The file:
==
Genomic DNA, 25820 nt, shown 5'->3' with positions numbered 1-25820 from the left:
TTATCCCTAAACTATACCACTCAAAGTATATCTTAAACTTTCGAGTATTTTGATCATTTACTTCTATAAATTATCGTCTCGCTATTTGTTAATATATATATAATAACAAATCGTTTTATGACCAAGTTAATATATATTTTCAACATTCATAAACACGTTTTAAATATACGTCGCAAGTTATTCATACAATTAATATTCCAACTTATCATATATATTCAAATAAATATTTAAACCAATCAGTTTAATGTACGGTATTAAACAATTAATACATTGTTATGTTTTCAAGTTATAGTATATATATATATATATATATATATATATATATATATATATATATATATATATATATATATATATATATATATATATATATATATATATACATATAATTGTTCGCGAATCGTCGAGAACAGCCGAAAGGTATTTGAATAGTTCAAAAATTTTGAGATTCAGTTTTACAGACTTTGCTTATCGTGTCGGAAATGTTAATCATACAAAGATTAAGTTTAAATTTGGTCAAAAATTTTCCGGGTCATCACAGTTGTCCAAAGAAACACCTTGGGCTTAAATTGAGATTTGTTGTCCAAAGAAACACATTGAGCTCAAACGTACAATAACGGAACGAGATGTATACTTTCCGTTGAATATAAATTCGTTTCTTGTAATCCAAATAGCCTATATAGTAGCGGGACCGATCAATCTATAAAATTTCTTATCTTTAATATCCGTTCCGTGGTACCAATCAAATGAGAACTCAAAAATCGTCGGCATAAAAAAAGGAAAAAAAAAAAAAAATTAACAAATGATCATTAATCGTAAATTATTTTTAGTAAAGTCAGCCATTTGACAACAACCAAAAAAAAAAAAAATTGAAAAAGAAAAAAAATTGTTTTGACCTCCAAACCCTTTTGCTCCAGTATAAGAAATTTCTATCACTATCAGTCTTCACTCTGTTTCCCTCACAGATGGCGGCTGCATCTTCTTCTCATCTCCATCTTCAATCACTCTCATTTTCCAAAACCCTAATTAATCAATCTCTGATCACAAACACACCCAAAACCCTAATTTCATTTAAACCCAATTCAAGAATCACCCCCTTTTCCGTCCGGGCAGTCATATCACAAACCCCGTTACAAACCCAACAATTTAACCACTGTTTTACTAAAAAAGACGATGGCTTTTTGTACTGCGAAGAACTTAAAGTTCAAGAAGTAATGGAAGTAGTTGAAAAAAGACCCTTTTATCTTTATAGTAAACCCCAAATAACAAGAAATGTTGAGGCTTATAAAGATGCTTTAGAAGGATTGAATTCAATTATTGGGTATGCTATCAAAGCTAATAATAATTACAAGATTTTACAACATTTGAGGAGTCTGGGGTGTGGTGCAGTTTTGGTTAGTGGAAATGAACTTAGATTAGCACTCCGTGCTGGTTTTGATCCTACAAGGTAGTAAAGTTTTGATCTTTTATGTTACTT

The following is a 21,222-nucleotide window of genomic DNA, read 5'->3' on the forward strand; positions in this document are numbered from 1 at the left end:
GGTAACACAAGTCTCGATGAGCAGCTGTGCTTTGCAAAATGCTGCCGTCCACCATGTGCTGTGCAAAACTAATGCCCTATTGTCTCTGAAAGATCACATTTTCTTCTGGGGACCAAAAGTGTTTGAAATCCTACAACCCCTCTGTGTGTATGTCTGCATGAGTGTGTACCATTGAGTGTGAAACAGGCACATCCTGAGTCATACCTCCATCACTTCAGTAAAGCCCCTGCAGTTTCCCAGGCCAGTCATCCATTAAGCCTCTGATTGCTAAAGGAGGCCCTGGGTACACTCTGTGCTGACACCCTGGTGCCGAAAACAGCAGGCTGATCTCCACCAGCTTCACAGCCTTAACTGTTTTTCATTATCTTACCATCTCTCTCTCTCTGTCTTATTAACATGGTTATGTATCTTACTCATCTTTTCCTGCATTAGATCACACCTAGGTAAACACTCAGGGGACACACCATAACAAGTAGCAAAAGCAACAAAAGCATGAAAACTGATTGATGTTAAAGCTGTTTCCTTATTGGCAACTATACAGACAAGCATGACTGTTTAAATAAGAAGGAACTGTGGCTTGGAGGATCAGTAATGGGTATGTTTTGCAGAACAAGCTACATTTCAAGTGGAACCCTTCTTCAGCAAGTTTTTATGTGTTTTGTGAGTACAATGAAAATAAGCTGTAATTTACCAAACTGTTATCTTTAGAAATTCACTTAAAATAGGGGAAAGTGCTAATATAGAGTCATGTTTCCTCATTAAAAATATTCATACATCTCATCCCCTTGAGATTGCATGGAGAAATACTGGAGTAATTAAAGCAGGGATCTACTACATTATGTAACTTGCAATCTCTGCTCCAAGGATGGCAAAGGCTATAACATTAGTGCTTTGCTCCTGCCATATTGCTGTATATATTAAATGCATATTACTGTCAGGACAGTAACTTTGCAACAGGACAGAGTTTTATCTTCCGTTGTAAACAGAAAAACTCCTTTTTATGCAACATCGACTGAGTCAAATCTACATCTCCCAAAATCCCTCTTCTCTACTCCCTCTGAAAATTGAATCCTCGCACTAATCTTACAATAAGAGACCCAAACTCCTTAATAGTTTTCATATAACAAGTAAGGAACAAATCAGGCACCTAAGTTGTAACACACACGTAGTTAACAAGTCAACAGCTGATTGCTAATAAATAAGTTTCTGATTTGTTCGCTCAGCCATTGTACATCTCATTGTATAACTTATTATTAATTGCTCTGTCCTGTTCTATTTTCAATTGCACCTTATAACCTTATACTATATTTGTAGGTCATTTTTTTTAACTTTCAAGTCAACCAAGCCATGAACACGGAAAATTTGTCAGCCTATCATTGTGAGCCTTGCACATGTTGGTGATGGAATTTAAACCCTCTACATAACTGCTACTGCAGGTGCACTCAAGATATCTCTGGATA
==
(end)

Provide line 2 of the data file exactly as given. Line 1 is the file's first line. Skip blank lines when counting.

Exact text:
TTATCCCTAAACTATACCACTCAAAGTATATCTTAAACTTTCGAGTATTTTGATCATTTACTTCTATAAATTATCGTCTCGCTATTTGTTAATATATATATAATAACAAATCGTTTTATGACCAAGTTAATATATATTTTCAACATTCATAAACACGTTTTAAATATACGTCGCAAGTTATTCATACAATTAATATTCCAACTTATCATATATATTCAAATAAATATTTAAACCAATCAGTTTAATGTACGGTATTAAACAATTAATACATTGTTATGTTTTCAAGTTATAGTATATATATATATATATATATATATATATATATATATATATATATATATATATATATATATATATATATATATATATATATATATATATACATATAATTGTTCGCGAATCGTCGAGAACAGCCGAAAGGTATTTGAATAGTTCAAAAATTTTGAGATTCAGTTTTACAGACTTTGCTTATCGTGTCGGAAATGTTAATCATACAAAGATTAAGTTTAAATTTGGTCAAAAATTTTCCGGGTCATCACAGTTGTCCAAAGAAACACCTTGGGCTTAAATTGAGATTTGTTGTCCAAAGAAACACATTGAGCTCAAACGTACAATAACGGAACGAGATGTATACTTTCCGTTGAATATAAATTCGTTTCTTGTAATCCAAATAGCCTATATAGTAGCGGGACCGATCAATCTATAAAATTTCTTATCTTTAATATCCGTTCCGTGGTACCAATCAAATGAGAACTCAAAAATCGTCGGCATAAAAAAAGGAAAAAAAAAAAAAAATTAACAAATGATCATTAATCGTAAATTATTTTTAGTAAAGTCAGCCATTTGACAACAACCAAAAAAAAAAAAAATTGAAAAAGAAAAAAAATTGTTTTGACCTCCAAACCCTTTTGCTCCAGTATAAGAAATTTCTATCACTATCAGTCTTCACTCTGTTTCCCTCACAGATGGCGGCTGCATCTTCTTCTCATCTCCATCTTCAATCACTCTCATTTTCCAAAACCCTAATTAATCAATCTCTGATCACAAACACACCCAAAACCCTAATTTCATTTAAACCCAATTCAAGAATCACCCCCTTTTCCGTCCGGGCAGTCATATCACAAACCCCGTTACAAACCCAACAATTTAACCACTGTTTTACTAAAAAAGACGATGGCTTTTTGTACTGCGAAGAACTTAAAGTTCAAGAAGTAATGGAAGTAGTTGAAAAAAGACCCTTTTATCTTTATAGTAAACCCCAAATAACAAGAAATGTTGAGGCTTATAAAGATGCTTTAGAAGGATTGAATTCAATTATTGGGTATGCTATCAAAGCTAATAATAATTACAAGATTTTACAACATTTGAGGAGTCTGGGGTGTGGTGCAGTTTTGGTTAGTGGAAATGAACTTAGATTAGCACTCCGTGCTGGTTTTGATCCTACAAGGTAGTAAAGTTTTGATCTTTTATGTTACTT